As after stumbling, jades will mend their pace.

What crowds of these, impenitently bold,

In sounds and jingling syllables grown old,

Still run on poets, in a raging vein,

Even to the dregs and squeezings of the brain,

Strain out the last, dull droppings of their sense,

And rhyme with all the rage of impotence!

Such shameless bards we have; and yet 'tis true,

There are as mad, abandon'd critics too.

The bookful blockhead, ignorantly read,

With loads of learned lumber in his head,

With his own tongue still edifies his ears,

And always list'ning to himself appears.

All books he reads, and all he reads assails,

From Dryden's Fables down to Durfey's Tales.

With him, most authors steal their works, or buy;

Garth did not write his own Dispensary .

Name a new play, and he's the poet's friend,

Nay show'd his faults—but when would poets mend?

No place so sacred from such fops is barr'd,

Nor is Paul's church more safe than Paul's churchyard:

Nay, fly to altars; there they'll talk you dead:

For fools rush in where angels fear to tread.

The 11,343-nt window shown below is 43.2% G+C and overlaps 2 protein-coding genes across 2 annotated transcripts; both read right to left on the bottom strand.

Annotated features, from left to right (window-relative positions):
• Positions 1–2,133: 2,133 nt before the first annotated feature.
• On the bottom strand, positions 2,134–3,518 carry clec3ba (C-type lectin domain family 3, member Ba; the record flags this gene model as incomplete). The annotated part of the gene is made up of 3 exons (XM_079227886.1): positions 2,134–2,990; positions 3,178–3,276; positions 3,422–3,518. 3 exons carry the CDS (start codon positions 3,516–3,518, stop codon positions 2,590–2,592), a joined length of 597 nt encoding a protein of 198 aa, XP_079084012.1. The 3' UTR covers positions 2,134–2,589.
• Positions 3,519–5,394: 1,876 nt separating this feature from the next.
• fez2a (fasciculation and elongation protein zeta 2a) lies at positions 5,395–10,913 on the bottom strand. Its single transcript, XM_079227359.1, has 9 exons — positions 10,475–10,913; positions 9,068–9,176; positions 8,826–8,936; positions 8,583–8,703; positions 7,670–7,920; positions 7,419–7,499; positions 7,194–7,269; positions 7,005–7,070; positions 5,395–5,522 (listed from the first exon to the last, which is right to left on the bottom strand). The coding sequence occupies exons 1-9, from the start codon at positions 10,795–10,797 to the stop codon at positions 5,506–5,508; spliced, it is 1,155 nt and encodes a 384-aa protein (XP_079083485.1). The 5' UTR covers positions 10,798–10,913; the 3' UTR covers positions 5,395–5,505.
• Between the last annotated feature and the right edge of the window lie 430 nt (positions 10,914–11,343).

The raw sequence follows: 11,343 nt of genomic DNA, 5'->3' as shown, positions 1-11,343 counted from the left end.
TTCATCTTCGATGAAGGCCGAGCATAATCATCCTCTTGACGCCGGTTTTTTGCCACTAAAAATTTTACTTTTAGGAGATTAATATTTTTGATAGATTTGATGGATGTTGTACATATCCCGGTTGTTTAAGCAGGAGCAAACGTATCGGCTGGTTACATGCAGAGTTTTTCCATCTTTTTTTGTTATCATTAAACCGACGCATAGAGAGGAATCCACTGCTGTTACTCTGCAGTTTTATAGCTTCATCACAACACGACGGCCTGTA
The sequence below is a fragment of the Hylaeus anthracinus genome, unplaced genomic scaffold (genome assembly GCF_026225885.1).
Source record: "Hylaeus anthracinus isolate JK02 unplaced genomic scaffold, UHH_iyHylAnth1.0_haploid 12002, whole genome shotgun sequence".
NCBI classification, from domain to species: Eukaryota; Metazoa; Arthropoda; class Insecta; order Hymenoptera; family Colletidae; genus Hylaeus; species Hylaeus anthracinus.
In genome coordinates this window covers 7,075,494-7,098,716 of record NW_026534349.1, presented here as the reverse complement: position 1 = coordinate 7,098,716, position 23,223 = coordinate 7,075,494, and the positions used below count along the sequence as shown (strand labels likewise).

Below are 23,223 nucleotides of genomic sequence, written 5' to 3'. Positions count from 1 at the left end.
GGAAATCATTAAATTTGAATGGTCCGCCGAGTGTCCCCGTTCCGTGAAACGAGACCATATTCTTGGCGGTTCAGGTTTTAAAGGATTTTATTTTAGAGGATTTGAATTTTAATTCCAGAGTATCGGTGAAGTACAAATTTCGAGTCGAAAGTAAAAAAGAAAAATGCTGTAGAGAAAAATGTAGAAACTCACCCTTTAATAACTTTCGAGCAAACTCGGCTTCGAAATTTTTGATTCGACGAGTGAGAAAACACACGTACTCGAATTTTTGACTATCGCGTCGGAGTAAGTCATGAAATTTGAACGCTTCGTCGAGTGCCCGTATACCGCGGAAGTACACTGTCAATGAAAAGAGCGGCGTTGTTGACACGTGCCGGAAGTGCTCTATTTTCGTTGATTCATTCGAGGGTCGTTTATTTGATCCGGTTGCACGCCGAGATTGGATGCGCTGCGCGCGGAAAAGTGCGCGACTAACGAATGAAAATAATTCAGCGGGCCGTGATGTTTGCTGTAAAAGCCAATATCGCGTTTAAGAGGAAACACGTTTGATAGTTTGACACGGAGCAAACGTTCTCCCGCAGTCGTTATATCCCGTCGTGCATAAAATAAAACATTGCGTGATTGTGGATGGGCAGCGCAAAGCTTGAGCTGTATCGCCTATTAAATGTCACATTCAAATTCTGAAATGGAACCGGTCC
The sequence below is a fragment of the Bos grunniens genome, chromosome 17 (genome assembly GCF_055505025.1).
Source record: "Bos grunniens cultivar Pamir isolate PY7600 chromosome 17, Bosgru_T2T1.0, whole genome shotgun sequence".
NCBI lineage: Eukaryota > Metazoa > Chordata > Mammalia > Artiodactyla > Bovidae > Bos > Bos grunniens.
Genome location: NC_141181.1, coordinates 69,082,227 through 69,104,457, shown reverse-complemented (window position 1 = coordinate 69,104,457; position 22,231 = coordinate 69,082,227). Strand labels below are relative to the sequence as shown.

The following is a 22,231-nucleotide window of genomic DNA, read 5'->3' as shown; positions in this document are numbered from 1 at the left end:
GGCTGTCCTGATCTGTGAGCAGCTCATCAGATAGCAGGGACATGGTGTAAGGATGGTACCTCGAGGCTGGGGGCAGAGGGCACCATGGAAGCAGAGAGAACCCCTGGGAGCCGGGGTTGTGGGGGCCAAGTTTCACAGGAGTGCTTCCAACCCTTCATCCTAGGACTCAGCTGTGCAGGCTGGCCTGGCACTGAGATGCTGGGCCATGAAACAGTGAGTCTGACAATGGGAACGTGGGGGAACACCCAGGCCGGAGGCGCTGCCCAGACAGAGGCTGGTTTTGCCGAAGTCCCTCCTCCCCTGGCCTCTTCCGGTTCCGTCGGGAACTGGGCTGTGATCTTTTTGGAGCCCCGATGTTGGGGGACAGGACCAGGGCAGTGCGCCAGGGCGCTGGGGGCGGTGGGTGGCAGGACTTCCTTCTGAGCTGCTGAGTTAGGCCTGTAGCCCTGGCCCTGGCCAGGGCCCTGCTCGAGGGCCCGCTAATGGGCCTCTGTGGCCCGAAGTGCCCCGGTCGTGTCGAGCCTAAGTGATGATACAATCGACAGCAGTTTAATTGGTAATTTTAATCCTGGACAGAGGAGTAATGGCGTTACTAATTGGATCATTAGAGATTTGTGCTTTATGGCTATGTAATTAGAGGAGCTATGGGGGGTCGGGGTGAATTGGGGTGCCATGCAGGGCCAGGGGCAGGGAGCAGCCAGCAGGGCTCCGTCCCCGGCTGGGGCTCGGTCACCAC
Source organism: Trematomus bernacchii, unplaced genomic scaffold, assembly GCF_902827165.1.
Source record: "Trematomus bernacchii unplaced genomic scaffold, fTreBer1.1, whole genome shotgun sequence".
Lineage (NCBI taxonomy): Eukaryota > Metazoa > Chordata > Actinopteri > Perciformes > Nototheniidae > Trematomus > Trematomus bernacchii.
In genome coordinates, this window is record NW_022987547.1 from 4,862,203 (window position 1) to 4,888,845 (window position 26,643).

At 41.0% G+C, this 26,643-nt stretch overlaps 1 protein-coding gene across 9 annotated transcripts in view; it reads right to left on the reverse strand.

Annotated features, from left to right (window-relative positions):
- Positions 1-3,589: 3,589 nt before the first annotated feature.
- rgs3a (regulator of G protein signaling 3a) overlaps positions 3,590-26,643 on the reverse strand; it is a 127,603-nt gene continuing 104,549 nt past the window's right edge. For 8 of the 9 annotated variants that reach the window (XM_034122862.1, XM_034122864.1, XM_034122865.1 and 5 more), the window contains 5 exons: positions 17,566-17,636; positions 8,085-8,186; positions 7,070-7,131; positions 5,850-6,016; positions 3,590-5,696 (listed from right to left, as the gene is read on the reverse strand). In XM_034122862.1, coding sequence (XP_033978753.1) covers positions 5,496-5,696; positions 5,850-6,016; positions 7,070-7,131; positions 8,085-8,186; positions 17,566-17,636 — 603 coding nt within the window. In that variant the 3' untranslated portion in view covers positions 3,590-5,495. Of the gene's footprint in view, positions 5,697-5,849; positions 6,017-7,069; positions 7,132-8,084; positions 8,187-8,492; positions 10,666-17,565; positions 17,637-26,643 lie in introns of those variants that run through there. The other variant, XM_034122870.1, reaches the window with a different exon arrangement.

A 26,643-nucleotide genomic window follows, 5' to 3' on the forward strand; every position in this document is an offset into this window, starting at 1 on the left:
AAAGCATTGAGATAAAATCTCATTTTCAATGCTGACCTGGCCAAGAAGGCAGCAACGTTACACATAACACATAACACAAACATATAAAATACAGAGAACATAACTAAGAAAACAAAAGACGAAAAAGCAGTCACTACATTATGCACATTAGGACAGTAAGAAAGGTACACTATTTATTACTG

Distrustful sense with modest caution speaks;

It still looks home, and short excursions makes;

But rattling nonsense in full volleys breaks;

And never shock'd, and never turn'd aside,

Bursts out, resistless, with a thund'ring tide.

But where's the man, who counsel can bestow,

Still pleas'd to teach, and yet not proud to know?

Unbias'd, or by favour or by spite;

Not dully prepossess'd, nor blindly right;

Though learn'd, well-bred; and though well-bred, sincere;

Modestly bold, and humanly severe?

Who to a friend his faults can freely show,

And gladly praise the merit of a foe?

Blest with a taste exact, yet unconfin'd;

A knowledge both of books and human kind;

Gen'rous converse; a soul exempt from pride;